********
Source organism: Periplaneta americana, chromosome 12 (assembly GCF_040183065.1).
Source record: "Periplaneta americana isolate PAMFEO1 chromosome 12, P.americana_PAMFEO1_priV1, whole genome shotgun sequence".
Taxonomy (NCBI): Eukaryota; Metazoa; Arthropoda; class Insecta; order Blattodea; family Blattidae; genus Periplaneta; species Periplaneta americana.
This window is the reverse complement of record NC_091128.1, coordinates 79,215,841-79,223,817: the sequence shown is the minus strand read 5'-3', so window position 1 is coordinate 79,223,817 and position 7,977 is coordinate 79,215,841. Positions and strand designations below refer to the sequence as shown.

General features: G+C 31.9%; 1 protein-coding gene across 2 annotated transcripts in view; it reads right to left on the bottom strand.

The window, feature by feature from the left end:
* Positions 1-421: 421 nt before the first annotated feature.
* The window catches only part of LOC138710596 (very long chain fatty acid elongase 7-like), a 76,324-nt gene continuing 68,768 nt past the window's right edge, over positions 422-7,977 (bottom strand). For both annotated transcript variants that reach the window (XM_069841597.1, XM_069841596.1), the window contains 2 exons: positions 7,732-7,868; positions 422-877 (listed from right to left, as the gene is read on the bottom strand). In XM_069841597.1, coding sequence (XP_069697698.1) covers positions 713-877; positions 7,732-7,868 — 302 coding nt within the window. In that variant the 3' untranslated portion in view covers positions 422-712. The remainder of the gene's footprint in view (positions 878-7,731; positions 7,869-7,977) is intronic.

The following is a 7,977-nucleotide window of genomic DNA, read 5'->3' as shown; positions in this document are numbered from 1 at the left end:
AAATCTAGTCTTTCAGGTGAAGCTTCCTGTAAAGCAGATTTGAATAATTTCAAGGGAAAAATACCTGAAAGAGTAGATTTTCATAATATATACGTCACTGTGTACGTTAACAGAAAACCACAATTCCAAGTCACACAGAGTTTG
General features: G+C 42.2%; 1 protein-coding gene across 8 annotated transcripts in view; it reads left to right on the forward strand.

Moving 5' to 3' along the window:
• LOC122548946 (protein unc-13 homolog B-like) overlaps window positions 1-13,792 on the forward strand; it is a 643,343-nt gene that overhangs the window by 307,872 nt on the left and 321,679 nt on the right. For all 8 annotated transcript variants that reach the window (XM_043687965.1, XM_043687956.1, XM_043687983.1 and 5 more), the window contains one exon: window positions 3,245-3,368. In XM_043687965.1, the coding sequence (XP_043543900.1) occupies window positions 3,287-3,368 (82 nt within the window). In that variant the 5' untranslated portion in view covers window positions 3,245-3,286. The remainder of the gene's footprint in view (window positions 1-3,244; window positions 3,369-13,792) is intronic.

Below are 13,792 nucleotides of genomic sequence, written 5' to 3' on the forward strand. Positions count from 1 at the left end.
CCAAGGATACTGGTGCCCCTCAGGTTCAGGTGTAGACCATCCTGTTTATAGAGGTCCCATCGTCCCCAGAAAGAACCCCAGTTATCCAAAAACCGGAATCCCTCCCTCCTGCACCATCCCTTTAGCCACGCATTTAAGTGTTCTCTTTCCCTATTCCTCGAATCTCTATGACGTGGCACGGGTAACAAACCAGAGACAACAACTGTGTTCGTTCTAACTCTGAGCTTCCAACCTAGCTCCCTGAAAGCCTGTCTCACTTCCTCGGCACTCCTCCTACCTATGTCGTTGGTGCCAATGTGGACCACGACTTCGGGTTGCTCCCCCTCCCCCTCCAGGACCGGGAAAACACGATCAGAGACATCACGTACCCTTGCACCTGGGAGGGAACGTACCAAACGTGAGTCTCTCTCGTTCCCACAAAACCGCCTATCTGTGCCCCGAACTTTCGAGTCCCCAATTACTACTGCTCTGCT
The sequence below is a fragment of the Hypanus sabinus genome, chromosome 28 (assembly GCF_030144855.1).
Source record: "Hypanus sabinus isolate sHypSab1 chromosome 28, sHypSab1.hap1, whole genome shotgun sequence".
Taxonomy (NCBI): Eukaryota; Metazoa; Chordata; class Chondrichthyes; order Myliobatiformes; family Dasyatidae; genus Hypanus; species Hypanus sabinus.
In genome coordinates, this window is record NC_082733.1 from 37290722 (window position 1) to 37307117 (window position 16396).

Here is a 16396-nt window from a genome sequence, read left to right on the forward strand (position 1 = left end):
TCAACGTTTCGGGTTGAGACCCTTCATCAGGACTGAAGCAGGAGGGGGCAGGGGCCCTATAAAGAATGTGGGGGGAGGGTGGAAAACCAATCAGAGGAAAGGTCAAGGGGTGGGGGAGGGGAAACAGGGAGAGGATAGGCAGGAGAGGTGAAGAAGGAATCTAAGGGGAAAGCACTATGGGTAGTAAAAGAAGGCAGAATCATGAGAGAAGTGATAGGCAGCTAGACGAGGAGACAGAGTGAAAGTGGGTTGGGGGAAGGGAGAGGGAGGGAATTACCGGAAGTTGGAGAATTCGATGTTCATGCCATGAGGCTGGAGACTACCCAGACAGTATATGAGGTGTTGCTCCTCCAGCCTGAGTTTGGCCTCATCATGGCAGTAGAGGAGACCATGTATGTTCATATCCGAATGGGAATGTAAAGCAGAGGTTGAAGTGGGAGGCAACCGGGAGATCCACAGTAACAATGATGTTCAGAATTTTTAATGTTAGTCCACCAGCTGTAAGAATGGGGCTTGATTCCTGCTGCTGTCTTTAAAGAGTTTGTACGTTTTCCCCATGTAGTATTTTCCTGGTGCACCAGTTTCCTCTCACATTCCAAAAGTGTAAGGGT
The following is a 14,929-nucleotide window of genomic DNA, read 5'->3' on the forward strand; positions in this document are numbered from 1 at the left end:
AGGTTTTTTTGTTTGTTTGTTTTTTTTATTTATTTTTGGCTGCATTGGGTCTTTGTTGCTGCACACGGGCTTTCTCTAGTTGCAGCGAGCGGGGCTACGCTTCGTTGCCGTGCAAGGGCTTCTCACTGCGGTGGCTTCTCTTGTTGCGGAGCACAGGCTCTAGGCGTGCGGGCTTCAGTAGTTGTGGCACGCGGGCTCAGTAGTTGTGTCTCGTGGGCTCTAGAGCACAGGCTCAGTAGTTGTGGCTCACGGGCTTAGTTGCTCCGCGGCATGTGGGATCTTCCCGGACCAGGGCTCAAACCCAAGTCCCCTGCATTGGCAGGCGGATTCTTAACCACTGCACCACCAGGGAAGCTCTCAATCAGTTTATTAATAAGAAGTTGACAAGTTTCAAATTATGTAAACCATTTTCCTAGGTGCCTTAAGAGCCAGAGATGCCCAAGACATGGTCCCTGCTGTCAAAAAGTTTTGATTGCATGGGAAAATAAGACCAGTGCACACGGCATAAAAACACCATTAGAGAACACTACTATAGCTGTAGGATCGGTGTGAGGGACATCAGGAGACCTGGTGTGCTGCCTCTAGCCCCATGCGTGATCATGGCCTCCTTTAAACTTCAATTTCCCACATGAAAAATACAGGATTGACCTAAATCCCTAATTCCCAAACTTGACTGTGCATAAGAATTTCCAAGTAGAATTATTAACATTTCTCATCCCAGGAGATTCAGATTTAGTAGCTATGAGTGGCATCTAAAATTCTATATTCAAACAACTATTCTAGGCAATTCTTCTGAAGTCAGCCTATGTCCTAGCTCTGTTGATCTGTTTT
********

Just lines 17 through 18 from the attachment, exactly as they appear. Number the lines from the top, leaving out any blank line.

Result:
Source record: "Hypanus sabinus isolate sHypSab1 chromosome 28, sHypSab1.hap1, whole genome shotgun sequence".
Taxonomy (NCBI): Eukaryota; Metazoa; Chordata; class Chondrichthyes; order Myliobatiformes; family Dasyatidae; genus Hypanus; species Hypanus sabinus.